Ramen is dead. Like Frankenstein’s monster with a kitten, we’ve killed it with our big dumb love; with our matzo-ball ramen, ramen burgers, ramnuts, and ramen-ritos. Break out the black veils, cover the mirrors—no less an authority than David Chang has declared there’s no future for ramen in America, and it’s our own damn fault.
Tonkotsu obsessives and haters alike: Why couldn’t we have just loved it a little less, or loved some of the other, equally iconic Japanese noodles a little more? Why have we never built a soba temple, or an icon to udon? Why did Americans latch on so hard and so quick to ramen, of all things?
The infant of the country’s starchy strings, ramen appeared in Japan in the late 1800s, and the first dedicated ramen shop opened in 1910. At the time, it was a Chinese-inspired oddity known as shina soba (literally, “Chinese noodles,” but don’t call it that now—turns out shina is a racist shitstorm of a word). After World War II, Japanese soldiers came home from China with a taste for the politically correctly named chuka soba (still “Chinese noodles,” less racist), or ramen (from lamian, the Chinese name for the noodles). From then the noodle soup as we know it was on the come-up, but even into the 1990s—as Chang describes in his noodle obituary—ramen was an outlier, a “‘cool’ food made by outsiders fighting against the mainstream.”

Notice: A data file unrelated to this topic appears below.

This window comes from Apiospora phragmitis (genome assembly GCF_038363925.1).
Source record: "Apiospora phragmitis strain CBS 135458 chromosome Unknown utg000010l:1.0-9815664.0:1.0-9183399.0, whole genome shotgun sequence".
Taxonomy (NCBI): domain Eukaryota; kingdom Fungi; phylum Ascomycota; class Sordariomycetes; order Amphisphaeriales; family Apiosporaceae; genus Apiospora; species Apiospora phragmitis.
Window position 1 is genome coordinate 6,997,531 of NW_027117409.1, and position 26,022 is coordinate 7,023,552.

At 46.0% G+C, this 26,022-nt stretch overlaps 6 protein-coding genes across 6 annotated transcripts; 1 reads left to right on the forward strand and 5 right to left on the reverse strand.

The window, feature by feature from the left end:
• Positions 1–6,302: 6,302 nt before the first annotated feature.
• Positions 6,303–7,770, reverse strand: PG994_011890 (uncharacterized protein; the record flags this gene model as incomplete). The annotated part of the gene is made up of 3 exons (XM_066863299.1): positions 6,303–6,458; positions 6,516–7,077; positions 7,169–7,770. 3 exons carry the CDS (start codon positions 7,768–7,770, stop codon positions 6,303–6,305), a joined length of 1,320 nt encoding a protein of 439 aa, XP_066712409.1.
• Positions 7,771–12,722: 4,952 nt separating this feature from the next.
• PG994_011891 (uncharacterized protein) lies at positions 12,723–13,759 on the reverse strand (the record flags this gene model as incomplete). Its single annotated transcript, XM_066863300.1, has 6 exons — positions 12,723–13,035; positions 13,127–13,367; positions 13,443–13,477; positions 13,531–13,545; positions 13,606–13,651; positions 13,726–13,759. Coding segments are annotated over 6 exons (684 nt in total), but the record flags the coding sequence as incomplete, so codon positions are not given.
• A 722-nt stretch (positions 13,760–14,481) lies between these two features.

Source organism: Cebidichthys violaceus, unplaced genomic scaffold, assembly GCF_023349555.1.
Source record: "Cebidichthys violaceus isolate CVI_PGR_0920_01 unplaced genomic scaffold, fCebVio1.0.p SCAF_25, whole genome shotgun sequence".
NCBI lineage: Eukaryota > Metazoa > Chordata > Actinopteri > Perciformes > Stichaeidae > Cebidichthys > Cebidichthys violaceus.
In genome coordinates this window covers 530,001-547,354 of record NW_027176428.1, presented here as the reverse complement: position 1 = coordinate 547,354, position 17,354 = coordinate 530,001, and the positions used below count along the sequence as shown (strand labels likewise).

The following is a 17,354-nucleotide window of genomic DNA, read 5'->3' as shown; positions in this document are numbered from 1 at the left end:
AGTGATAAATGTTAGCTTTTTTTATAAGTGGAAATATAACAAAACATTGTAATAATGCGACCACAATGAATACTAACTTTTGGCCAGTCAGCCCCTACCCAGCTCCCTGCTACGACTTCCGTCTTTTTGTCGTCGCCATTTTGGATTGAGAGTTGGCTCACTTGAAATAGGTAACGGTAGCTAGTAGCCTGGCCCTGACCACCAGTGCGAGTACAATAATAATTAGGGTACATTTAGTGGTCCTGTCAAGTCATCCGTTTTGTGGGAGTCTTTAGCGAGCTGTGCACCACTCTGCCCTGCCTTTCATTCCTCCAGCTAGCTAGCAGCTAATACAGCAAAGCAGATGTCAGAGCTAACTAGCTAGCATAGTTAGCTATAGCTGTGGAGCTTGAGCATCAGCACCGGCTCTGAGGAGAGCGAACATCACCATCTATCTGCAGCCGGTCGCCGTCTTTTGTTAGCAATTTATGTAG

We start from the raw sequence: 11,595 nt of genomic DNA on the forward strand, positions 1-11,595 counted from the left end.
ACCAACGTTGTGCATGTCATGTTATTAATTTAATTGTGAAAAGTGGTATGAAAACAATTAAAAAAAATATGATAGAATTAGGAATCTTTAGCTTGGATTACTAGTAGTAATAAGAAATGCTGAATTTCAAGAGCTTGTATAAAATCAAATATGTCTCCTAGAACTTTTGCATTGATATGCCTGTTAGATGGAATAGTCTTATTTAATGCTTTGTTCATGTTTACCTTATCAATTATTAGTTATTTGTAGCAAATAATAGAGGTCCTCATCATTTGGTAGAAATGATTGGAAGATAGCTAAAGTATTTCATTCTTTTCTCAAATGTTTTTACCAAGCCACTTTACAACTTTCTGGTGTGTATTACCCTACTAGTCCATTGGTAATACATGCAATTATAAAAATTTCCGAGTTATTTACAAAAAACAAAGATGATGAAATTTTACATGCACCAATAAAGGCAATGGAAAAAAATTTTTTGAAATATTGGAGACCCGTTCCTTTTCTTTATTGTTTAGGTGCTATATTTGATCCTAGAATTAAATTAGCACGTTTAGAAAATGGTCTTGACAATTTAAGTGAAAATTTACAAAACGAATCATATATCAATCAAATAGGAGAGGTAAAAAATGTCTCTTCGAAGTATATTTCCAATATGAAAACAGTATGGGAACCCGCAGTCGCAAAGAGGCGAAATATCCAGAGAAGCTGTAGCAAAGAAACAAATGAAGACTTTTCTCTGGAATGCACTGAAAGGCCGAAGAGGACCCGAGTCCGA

In contrast, both udon and soba have been around so long their origin stories are more myth than history. Depending on who you ask, the thick, wheat-flour-based udon may have been invented by a diplomat in the 6th century, by a Buddhist monk in the 9th century, or by a different Buddhist monk in the 13th century. Buckwheat soba first made an appearance around 300 BCE, and by the 7th century CE was massively popular as a nutrient-dense miracle food during times of famine.
None of the three are easy to make, though ramen is arguably the most accessible (chemistry class: the noodle’s color and chewy-springy texture come from their alkalinity, which can be achieved by toasting baking soda in the oven before adding it to the dough). Soba’s delicate, nutty-earthy flavor requires fresh buckwheat, and purists wait for the harvest season to eat it straight from the field. Udon is just flour and water, but the dough is exhaustively kneaded, then pounded underfoot to get that signature slippery-chewy texture. It’s such a pain in the ass to make that most restaurants in Japan don’t even bother to prepare their own, instead shipping it in from one of the regions where noodle-stomping is tradition. But while most objects of foodie obsession focus on the handmade factor, even now, most of our most prized ramen joints don’t make their own noodles.
And therein lies the answer.
Ramen may have existed in Japan from the end of the 19th century, but for its first 50 years it was just a workingman’s quick-serve restaurant staple meant to fill you up and get you out the door quickly. It didn’t become a true national icon until the 1950s, with Momofuku Ando’s gamechanging invention: instant ramen. As that first generation of instant-ramen-raised kids grew up, they built the basic noodle into a hyper-obsessive cultural phenomenon, much the same way that American kids raised on McDonald’s and Pizza Hut became the adults willing to pay $35 for the DB Burger or ship $25,000 pizza ovens over from Naples.
Ramen may be dead, but its shambling zombie corpse is going to be around for a long time.